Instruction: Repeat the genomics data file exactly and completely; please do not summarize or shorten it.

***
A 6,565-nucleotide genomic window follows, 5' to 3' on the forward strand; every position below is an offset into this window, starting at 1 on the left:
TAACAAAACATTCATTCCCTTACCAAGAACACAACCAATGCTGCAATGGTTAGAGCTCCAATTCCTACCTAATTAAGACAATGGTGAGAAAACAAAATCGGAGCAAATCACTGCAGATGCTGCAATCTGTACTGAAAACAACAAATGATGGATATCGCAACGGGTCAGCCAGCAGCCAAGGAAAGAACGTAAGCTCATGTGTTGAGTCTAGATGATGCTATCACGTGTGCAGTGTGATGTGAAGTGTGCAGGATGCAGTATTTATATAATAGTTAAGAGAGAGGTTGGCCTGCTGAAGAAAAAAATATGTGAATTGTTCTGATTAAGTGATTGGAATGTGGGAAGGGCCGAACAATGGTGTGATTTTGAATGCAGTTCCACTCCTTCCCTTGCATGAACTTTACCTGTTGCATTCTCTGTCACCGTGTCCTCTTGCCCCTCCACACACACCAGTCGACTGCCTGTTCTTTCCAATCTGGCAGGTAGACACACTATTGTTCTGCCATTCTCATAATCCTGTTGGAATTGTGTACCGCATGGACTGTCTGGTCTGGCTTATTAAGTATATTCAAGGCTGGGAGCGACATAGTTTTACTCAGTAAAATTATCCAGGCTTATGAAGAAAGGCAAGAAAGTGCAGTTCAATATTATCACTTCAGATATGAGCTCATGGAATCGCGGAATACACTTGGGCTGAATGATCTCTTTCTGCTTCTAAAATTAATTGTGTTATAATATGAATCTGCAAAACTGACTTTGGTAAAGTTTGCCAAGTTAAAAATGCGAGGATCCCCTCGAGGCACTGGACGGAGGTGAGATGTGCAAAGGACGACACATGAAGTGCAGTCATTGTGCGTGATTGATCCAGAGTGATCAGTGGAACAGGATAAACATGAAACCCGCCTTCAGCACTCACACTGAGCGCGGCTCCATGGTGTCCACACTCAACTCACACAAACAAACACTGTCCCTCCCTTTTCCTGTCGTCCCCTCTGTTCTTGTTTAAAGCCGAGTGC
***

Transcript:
A 6,565-nucleotide genomic window follows, 5' to 3' on the forward strand; every position below is an offset into this window, starting at 1 on the left:
TAACAAAACATTCATTCCCTTACCAAGAACACAACCAATGCTGCAATGGTTAGAGCTCCAATTCCTACCTAATTAAGACAATGGTGAGAAAACAAAATCGGAGCAAATCACTGCAGATGCTGCAATCTGTACTGAAAACAACAAATGATGGATATCGCAACGGGTCAGCCAGCAGCCAAGGAAAGAACGTAAGCTCATGTGTTGAGTCTAGATGATGCTATCACGTGTGCAGTGTGATGTGAAGTGTGCAGGATGCAGTATTTATATAATAGTTAAGAGAGAGGTTGGCCTGCTGAAGAAAAAAATATGTGAATTGTTCTGATTAAGTGATTGGAATGTGGGAAGGGCCGAACAATGGTGTGATTTTGAATGCAGTTCCACTCCTTCCCTTGCATGAACTTTACCTGTTGCATTCTCTGTCACCGTGTCCTCTTGCCCCTCCACACACACCAGTCGACTGCCTGTTCTTTCCAATCTGGCAGGTAGACACACTATTGTTCTGCCATTCTCATAATCCTGTTGGAATTGTGTACCGCATGGACTGTCTGGTCTGGCTTATTAAGTATATTCAAGGCTGGGAGCGACATAGTTTTACTCAGTAAAATTATCCAGGCTTATGAAGAAAGGCAAGAAAGTGCAGTTCAATATTATCACTTCAGATATGAGCTCATGGAATCGCGGAATACACTTGGGCTGAATGATCTCTTTCTGCTTCTAAAATTAATTGTGTTATAATATGAATCTGCAAAACTGACTTTGGTAAAGTTTGCCAAGTTAAAAATGCGAGGATCCCCTCGAGGCACTGGACGGAGGTGAGATGTGCAAAGGACGACACATGAAGTGCAGTCATTGTGCGTGATTGATCCAGAGTGATCAGTGGAACAGGATAAACATGAAACCCGCCTTCAGCACTCACACTGAGCGCGGCTCCATGGTGTCCACACTCAACTCACACAAACAAACACTGTCCCTCCCTTTTCCTGTCGTCCCCTCTGTTCTTGTTTAAAGCCGAGTGC